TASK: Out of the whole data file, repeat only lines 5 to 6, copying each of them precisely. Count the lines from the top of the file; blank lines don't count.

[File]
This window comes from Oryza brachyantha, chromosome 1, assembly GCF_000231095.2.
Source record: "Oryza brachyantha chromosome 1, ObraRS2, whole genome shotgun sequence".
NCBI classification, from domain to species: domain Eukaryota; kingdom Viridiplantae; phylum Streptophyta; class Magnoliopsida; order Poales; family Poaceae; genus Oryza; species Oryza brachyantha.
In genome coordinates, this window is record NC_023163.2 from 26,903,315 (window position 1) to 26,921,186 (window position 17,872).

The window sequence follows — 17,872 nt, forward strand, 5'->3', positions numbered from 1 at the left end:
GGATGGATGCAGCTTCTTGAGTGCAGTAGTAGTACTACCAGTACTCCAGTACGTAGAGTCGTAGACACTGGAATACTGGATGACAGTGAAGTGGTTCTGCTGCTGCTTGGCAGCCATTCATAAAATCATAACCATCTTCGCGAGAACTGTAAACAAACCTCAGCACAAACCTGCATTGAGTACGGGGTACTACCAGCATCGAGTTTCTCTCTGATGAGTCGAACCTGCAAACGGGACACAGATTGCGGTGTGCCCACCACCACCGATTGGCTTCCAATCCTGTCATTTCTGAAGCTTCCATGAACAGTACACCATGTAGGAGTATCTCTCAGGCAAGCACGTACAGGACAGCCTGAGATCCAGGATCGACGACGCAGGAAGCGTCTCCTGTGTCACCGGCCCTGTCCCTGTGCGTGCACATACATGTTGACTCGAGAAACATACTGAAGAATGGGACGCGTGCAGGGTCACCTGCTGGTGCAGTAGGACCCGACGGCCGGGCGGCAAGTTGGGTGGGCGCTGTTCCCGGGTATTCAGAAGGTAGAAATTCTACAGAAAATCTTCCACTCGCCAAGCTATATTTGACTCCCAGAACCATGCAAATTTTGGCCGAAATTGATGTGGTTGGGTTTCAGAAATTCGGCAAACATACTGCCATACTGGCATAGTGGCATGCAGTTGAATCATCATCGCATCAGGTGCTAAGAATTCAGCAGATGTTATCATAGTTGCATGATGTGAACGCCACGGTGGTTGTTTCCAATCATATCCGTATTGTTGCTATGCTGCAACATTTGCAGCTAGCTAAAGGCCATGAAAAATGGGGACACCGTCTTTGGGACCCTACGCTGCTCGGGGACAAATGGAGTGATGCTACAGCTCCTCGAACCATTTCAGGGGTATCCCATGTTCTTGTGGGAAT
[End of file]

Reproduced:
The window sequence follows — 17,872 nt, forward strand, 5'->3', positions numbered from 1 at the left end:
GGATGGATGCAGCTTCTTGAGTGCAGTAGTAGTACTACCAGTACTCCAGTACGTAGAGTCGTAGACACTGGAATACTGGATGACAGTGAAGTGGTTCTGCTGCTGCTTGGCAGCCATTCATAAAATCATAACCATCTTCGCGAGAACTGTAAACAAACCTCAGCACAAACCTGCATTGAGTACGGGGTACTACCAGCATCGAGTTTCTCTCTGATGAGTCGAACCTGCAAACGGGACACAGATTGCGGTGTGCCCACCACCACCGATTGGCTTCCAATCCTGTCATTTCTGAAGCTTCCATGAACAGTACACCATGTAGGAGTATCTCTCAGGCAAGCACGTACAGGACAGCCTGAGATCCAGGATCGACGACGCAGGAAGCGTCTCCTGTGTCACCGGCCCTGTCCCTGTGCGTGCACATACATGTTGACTCGAGAAACATACTGAAGAATGGGACGCGTGCAGGGTCACCTGCTGGTGCAGTAGGACCCGACGGCCGGGCGGCAAGTTGGGTGGGCGCTGTTCCCGGGTATTCAGAAGGTAGAAATTCTACAGAAAATCTTCCACTCGCCAAGCTATATTTGACTCCCAGAACCATGCAAATTTTGGCCGAAATTGATGTGGTTGGGTTTCAGAAATTCGGCAAACATACTGCCATACTGGCATAGTGGCATGCAGTTGAATCATCATCGCATCAGGTGCTAAGAATTCAGCAGATGTTATCATAGTTGCATGATGTGAACGCCACGGTGGTTGTTTCCAATCATATCCGTATTGTTGCTATGCTGCAACATTTGCAGCTAGCTAAAGGCCATGAAAAATGGGGACACCGTCTTTGGGACCCTACGCTGCTCGGGGACAAATGGAGTGATGCTACAGCTCCTCGAACCATTTCAGGGGTATCCCATGTTCTTGTGGGAAT